This time of year, it can be easy to fall into feelings of self pity, “poor me,” gloom, doom and depression if your life becomes overloaded with drama from crazy relatives.
According to Innovations in Clinical Neuroscience, you are not alone.
Statistics show that if you live in the United States, the likelihood that any of your relatives are actually crazy is actually 10 percent.
Five major studies have found that 10 percent of the U.S. population has a personality disorder, which may include antisocial personality disorder, avoidant personality disorder, borderline personality disorder, dependent personality disorder, histrionic personality disorder, narcissistic personality disorder, obsessive compulsive, paranoid, schizoid or schizotypal personality disorder.
That means that of every 10 of your family members, on average one person will be the lucky individual to drive the rest of the clan into long-term counseling.
If you look at it one way, that one out of 10 character will be the cause of a lot of personal growth should everybody else seize the opportunity to address the fallout.
Yes, there are theoretically entire countries where family members are statistically less likely to be crazy.
In Colombia, the statistical probability is only 6.2, while in Lebanon, only 6.1 percent of family members will drive everybody else into stress and in Mexico somehow the experts at the World Health Organization calculate only 2.7 percent of the family has a personality disorder.
Mexicans have consistently been ranked happier than Americans.
Maybe it’s the guacamole, the weather, who knows, but you may want to ask your Mexican friends how much it easier it is for their family to get along.
But then again, it could be worse.
You could be from Norway, where 13.4 percent have a personality disorder, with avoidant personality disorder being most common, followed by paranoid personality disorder.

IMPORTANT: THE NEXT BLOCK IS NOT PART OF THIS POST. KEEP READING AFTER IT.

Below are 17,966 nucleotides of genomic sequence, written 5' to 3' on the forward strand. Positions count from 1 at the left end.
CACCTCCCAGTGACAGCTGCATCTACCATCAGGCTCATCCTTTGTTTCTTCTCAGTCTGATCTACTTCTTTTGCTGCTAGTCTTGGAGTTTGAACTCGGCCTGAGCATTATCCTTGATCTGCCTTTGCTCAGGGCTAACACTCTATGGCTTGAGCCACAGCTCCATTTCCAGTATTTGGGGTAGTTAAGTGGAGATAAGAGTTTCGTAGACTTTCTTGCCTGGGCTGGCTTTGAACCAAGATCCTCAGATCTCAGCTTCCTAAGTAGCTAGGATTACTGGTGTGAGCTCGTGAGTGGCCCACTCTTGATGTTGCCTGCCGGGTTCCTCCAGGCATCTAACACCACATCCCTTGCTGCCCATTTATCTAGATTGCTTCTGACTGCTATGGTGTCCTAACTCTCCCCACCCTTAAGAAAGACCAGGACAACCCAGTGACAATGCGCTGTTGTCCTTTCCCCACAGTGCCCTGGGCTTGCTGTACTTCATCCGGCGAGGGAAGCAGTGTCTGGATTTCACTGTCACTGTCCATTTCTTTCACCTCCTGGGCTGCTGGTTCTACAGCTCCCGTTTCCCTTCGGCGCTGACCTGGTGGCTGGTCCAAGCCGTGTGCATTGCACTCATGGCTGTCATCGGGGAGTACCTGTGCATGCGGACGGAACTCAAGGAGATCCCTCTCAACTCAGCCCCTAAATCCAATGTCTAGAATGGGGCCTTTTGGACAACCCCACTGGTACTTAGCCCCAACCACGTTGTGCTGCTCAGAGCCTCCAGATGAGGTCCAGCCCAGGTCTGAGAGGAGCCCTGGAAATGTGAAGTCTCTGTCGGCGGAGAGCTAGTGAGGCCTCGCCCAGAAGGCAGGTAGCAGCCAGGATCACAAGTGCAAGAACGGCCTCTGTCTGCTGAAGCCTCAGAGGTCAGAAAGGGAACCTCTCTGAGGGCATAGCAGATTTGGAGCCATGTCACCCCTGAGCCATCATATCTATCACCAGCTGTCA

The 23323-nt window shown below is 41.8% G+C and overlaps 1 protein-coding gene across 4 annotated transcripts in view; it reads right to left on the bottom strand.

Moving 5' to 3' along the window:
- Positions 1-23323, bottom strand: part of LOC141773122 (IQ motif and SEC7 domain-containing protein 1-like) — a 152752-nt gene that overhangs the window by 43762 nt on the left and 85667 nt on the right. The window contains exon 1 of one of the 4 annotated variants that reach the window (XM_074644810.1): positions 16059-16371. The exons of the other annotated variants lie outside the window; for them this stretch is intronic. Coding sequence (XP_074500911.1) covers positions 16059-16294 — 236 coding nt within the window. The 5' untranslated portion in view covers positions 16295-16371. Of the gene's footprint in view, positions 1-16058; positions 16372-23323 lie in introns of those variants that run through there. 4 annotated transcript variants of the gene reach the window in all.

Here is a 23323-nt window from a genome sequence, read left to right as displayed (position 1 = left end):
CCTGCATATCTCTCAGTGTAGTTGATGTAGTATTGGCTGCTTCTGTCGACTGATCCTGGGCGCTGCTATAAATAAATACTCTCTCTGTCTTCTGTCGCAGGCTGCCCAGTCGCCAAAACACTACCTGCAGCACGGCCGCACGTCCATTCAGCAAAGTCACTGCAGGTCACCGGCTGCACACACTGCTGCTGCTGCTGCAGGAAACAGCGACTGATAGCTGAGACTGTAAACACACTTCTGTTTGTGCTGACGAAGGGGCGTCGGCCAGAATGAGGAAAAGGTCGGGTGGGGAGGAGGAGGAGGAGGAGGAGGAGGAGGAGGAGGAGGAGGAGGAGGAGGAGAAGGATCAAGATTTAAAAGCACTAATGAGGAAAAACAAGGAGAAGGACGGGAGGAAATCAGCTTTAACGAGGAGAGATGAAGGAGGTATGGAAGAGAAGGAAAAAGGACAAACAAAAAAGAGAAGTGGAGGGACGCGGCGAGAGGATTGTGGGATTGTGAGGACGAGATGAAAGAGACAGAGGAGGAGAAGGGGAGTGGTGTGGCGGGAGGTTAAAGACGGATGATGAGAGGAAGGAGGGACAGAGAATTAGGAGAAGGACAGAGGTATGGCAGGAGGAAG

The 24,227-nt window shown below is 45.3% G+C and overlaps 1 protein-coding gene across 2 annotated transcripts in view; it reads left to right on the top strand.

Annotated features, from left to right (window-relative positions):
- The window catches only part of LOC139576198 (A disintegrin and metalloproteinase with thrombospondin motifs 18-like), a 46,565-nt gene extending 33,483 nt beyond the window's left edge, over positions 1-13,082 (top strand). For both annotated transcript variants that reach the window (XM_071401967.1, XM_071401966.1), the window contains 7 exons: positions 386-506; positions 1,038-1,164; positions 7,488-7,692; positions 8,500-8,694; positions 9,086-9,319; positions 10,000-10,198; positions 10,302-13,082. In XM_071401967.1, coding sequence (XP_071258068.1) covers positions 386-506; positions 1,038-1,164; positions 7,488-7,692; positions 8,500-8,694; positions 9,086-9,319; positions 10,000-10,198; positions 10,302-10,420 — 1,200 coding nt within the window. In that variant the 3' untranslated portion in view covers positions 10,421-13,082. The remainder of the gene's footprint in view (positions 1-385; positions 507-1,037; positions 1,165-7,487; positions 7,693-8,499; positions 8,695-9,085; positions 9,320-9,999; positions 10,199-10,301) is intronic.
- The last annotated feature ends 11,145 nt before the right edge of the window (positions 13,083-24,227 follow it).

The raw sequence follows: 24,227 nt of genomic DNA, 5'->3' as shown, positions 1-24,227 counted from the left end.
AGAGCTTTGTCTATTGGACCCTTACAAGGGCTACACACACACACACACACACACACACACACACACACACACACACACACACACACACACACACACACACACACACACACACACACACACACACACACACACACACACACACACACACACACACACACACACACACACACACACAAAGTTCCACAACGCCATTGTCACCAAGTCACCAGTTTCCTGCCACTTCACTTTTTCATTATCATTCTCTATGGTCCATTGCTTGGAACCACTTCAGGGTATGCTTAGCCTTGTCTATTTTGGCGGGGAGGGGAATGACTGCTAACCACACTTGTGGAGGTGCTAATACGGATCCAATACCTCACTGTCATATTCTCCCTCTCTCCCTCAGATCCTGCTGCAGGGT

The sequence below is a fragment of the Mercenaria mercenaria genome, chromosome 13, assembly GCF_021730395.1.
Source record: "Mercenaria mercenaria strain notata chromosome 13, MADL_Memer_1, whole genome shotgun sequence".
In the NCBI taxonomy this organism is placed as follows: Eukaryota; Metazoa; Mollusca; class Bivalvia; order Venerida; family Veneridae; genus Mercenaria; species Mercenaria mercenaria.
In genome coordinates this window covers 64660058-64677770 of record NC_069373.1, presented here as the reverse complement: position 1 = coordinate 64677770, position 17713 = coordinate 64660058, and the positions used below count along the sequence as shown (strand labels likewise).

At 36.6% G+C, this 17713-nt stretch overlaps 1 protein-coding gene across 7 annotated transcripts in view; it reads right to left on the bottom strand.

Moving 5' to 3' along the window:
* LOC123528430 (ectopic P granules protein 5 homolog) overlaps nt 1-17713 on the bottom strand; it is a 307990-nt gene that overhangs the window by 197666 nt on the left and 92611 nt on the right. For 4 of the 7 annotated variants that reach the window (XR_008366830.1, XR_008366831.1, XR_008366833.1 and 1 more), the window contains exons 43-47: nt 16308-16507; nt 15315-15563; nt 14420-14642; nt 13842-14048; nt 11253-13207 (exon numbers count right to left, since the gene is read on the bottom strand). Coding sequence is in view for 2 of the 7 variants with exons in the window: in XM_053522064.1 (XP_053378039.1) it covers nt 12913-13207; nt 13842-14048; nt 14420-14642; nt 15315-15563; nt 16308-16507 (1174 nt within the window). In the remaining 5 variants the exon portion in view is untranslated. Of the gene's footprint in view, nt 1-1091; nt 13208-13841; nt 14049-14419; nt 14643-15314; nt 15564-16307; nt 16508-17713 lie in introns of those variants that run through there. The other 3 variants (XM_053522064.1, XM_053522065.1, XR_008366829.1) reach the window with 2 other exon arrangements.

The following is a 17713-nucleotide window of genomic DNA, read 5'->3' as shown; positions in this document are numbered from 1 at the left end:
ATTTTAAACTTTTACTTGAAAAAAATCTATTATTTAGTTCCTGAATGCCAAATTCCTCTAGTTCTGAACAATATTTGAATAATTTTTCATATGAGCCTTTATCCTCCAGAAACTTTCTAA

Relatives in Iceland are also slightly crazier than their American counterparts, at prevalence rates between 11 and 12 percent, with schizotypal personality being most common, followed by obsessive-compulsive personality disorder.
And then again it could be YOU that has drawn the one out of 10 lucky card. YOU could be the cause of drama or personal growth, depending on how everybody else chooses to address or avoid the issues.
So what do you do if you recognize you have a crazy relative?
- For God’s sake, stop feeling sorry for yourself. This isn’t personal, it’s human. You have plenty of company – just ask anybody else what’s really going on in their family.
- Read Behaving As If the God in All Life Mattered by Machaelle Small Wright. This book will help you get over feeling sorry for yourself about whatever kind of childhood you endured. Personally, I have read the book twice. Machaelle grew up in a well-to-do family. When her parents got divorced, her father put her on a bus by herself to go live with her mother in a city far away. Within 24 hours of Machaelle arriving, her mother disappeared. Machaelle had to figure out not only how to survive as a 12-year-old girl on her own but how to raise herself for years with no parents.
- Rejoice that you have an individual in your family who gives everybody else the opportunity to reflect more deeply on what really matters in life. No, it’s not money or fame. Even if they are crazy, a Harvard study reports that the key to a happy life is the strength of your relationships with family, friends and spouses.
What is healing? Healing happens when you accept your family members as they are.
In fact, the degree to which you can accept the flaws in others often reveals the amount of inner peace you may personally allow yourself to experience.
The more you practice accepting everybody exactly as they are, including yourself, the more you get to practice unconditional love.